Latest Caenorhabditis elegans Stories
Scientists have long seen evidence of social behavior among many species of animals, both on the earth and in the sea.
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Physicians use inhalation anesthetics in a way that is incredibly safe for patients, but very little is known about the intricacies of how these drugs actually work in children and adults.
A new study, conducted by researchers at the University of California, San Francisco, has shed new light on a genetic disease known as Bardet-Biedl syndrome (BBS)—a condition in which patients show mental and developmental delays, short stature, early onset blindness, extra digits on the hands and feet, kidney abnormalities and obesity.
Reproductive and somatic aging use different molecular mechanisms that show little overlap between the types of genes required to keep oocytes healthy and the genes that generally extend life span.
Microscopic worms similar in biological makeup to human beings have returned from a successful space mission, proving for the first time that worms can survive in space.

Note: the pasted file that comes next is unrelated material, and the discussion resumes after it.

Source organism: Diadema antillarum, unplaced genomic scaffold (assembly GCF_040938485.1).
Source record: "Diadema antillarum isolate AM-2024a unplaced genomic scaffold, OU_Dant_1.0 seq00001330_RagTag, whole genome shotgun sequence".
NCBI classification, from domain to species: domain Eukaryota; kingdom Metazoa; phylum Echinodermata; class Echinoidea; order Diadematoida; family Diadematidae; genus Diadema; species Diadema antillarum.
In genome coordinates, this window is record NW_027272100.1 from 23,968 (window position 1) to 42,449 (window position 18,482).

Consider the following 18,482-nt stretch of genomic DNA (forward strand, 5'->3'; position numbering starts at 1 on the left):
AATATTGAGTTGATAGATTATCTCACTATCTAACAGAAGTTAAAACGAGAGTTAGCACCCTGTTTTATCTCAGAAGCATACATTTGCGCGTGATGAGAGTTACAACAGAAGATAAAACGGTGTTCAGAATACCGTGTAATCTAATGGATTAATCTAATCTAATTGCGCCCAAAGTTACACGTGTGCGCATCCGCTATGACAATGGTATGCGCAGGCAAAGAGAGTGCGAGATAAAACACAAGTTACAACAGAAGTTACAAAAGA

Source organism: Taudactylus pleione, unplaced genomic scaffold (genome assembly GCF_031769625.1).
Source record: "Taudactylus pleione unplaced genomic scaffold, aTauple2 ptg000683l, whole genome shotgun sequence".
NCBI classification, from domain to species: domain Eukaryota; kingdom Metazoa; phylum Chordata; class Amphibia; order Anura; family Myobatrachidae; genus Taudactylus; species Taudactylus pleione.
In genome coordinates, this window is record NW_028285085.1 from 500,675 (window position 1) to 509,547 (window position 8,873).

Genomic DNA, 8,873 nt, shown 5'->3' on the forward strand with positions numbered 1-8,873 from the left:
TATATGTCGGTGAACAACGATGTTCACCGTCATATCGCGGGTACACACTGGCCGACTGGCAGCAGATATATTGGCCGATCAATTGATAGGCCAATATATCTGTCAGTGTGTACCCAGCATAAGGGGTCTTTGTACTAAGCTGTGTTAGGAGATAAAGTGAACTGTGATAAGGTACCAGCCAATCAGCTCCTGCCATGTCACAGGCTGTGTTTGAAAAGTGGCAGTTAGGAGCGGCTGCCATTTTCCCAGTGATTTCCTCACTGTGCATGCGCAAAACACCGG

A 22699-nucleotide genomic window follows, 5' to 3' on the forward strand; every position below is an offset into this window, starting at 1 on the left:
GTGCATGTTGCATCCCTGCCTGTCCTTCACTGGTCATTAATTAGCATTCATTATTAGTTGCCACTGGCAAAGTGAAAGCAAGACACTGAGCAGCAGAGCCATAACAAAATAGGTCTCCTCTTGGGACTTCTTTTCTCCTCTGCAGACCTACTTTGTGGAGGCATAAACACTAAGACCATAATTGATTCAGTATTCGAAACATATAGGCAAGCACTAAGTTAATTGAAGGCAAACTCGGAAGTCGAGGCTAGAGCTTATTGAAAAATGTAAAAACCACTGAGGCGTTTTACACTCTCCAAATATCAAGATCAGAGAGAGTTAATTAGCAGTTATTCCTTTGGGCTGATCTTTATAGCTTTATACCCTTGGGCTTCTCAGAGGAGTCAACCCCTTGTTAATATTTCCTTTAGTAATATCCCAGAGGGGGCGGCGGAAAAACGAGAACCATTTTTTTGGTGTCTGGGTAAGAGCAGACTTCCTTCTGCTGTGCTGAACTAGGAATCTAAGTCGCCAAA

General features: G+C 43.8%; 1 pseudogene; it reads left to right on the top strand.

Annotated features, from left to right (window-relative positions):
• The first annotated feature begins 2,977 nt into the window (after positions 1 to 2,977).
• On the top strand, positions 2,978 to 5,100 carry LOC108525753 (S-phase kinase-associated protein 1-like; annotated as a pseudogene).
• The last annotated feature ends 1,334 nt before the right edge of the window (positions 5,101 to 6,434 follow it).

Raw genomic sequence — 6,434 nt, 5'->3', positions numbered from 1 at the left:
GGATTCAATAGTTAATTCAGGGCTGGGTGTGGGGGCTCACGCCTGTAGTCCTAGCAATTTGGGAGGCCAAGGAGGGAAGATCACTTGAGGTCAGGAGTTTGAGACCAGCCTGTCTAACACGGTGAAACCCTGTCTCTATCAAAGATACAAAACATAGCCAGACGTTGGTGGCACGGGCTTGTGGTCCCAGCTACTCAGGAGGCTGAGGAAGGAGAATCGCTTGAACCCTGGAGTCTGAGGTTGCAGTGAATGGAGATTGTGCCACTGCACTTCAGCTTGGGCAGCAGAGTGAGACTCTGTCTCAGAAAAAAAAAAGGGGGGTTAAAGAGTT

The lowly and simple roundworm may be the ideal laboratory model to learn more about the complex processes involved in repairing wounds and could eventually allow scientists to improve the body's response to healing skin wounds, a serious problem in diabetics and the elderly.
In a development that sheds new light on the pathology of Alzheimer's disease (AD), a team of Whitehead Institute scientists has identified connections between genetic risk factors for the disease and the effects of a peptide toxic to nerve cells in the brains of AD patients.
A study in worms that are less than a millimetre long has yielded clues that may be important for understanding how nerves grow.
Aging is generally accepted as a universal fact of life, but how do humans and other organisms age at the molecular level?
Caenorhabditis elegans is a species of parasitic roundworm in the Nematoda phylum. It can be found in temperate regions, in many different areas of the world. It prefers to reside in nutrient rich soils. Its scientific name is derived from the Greek terms Caeno, meaning recent, rhabditis, meaning rod-like, and the Latin term elegans, which means elegant. It was first named by Maupas in 1900, but was not classified in the Caenorhabditis subgenus until 1952 by Osche. Caenorhabditis elegans...